MADISON, Wis. (AP) -- An elementary school has inspired the University of Wisconsin-Madison to create a new wheelchair lift that could help make more places wheelchair accessible nationwide.
The invention process started about three years ago when the principal at Emerson Elementary School in Madison, Karen Kepler, told a school donor on a tour that her biggest wish was to have her building accessible to everyone. All four entrances to the 93-year-old building had stairs.
It's something Kepler's thought about a lot since a family event her first year there.
"That night we — me and a custodian — carried a grandmother up the stairs so she could see the performance," she said. "So since then it stuck in my mind of a need we had in our school."
The donor went to the University of Wisconsin-Madison for help. Professor Jay Martin, his students and others helped in devising what they call the Funicular. It's a platform that uses rollers and a modified chain hoist. It allows wheelchair users to move up the stairway by turning their wheels on the rollers.
"We wanted the lift to be as simple yet as elegant as we could make it so that it didn't eliminate use of the staircase, that it was of course safe," said Martin, who is also head of university's Center for Rehabilitation Engineering and Assistive Technology.
Some owners don't want to install a ramp because it would change the aesthetics of the building, particularly the historic ones. Others don't have enough space for a ramp or an elevator. Others simply cannot afford it.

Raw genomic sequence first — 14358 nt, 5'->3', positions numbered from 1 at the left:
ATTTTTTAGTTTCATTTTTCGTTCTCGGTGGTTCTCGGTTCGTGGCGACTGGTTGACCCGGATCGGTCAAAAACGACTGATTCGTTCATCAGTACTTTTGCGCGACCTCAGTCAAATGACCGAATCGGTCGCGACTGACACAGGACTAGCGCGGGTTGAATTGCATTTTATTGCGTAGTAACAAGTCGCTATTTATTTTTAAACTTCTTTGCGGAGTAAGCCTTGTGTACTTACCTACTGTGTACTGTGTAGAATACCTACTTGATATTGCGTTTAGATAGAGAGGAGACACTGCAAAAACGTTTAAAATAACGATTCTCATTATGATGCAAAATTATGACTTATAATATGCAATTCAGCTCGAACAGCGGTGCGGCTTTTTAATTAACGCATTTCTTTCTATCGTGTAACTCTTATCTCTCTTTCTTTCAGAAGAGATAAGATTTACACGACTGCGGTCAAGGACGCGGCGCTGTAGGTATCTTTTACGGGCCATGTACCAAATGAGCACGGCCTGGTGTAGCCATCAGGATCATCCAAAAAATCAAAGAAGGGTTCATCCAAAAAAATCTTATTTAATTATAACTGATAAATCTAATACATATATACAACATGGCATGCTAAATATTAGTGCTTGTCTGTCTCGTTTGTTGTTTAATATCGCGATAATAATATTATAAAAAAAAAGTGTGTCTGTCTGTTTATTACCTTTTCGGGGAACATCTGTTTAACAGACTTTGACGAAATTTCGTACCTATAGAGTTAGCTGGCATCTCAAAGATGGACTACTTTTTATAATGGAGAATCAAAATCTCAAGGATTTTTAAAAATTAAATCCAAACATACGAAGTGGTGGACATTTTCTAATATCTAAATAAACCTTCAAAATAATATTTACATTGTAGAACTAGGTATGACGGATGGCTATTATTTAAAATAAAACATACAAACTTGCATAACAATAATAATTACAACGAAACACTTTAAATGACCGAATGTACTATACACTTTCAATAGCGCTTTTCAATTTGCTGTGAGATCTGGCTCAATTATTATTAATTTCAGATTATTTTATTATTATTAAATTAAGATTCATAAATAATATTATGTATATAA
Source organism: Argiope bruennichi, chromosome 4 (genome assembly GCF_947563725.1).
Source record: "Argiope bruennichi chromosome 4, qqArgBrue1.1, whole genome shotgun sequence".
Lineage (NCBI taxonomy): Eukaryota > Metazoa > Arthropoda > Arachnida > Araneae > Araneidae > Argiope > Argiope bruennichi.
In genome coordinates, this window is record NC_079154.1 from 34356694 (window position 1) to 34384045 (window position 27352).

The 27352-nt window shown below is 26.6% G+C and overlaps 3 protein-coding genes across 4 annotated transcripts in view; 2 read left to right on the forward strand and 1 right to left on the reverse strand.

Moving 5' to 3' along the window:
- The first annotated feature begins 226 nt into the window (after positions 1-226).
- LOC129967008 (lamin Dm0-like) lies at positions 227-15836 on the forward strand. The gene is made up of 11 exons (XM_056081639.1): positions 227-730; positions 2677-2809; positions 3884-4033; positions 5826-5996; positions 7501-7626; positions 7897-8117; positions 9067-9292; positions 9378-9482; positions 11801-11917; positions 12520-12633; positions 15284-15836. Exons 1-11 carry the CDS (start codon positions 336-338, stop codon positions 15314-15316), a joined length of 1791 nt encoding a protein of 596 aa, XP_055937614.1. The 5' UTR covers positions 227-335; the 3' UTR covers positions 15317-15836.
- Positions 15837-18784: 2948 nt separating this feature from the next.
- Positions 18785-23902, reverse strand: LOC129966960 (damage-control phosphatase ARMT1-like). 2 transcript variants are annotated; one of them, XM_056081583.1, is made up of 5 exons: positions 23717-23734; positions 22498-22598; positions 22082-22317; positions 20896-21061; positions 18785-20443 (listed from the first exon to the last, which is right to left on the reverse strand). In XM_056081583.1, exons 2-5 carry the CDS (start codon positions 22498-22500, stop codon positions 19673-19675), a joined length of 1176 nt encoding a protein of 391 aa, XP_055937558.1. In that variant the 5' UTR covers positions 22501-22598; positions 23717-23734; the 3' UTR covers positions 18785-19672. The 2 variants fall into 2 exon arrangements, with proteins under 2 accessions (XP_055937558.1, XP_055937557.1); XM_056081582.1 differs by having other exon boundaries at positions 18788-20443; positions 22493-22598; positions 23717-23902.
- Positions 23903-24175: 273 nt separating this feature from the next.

Bruce Goeser, director of technical services at Global Precision, which provided custom parts to the project, said the first time he saw it he thought of numerous places he wanted to use it with his wheelchair.
"I know of some buildings on the national historic register that are not allowed to have a larger ramp in the front so I've been carried up and down stairs in those facilities," he said.
Martin said they've had interest from several companies to produce the lift, but it's still in the prototype phase.
"The Funicular itself will probably be, will be significantly less than any alternative because of its inherent simplicity," the professor said.
The school ended up fundraising, building an addition and installing an elevator, which they began using in February. Kepler said she doesn't have to turn any students away anymore, and her own mother who has knee problems can access the school easier.
She is proud they have inspired a solution for others.
"Warms my heart because it really started with a school tour and a very kind donor," Kepler said.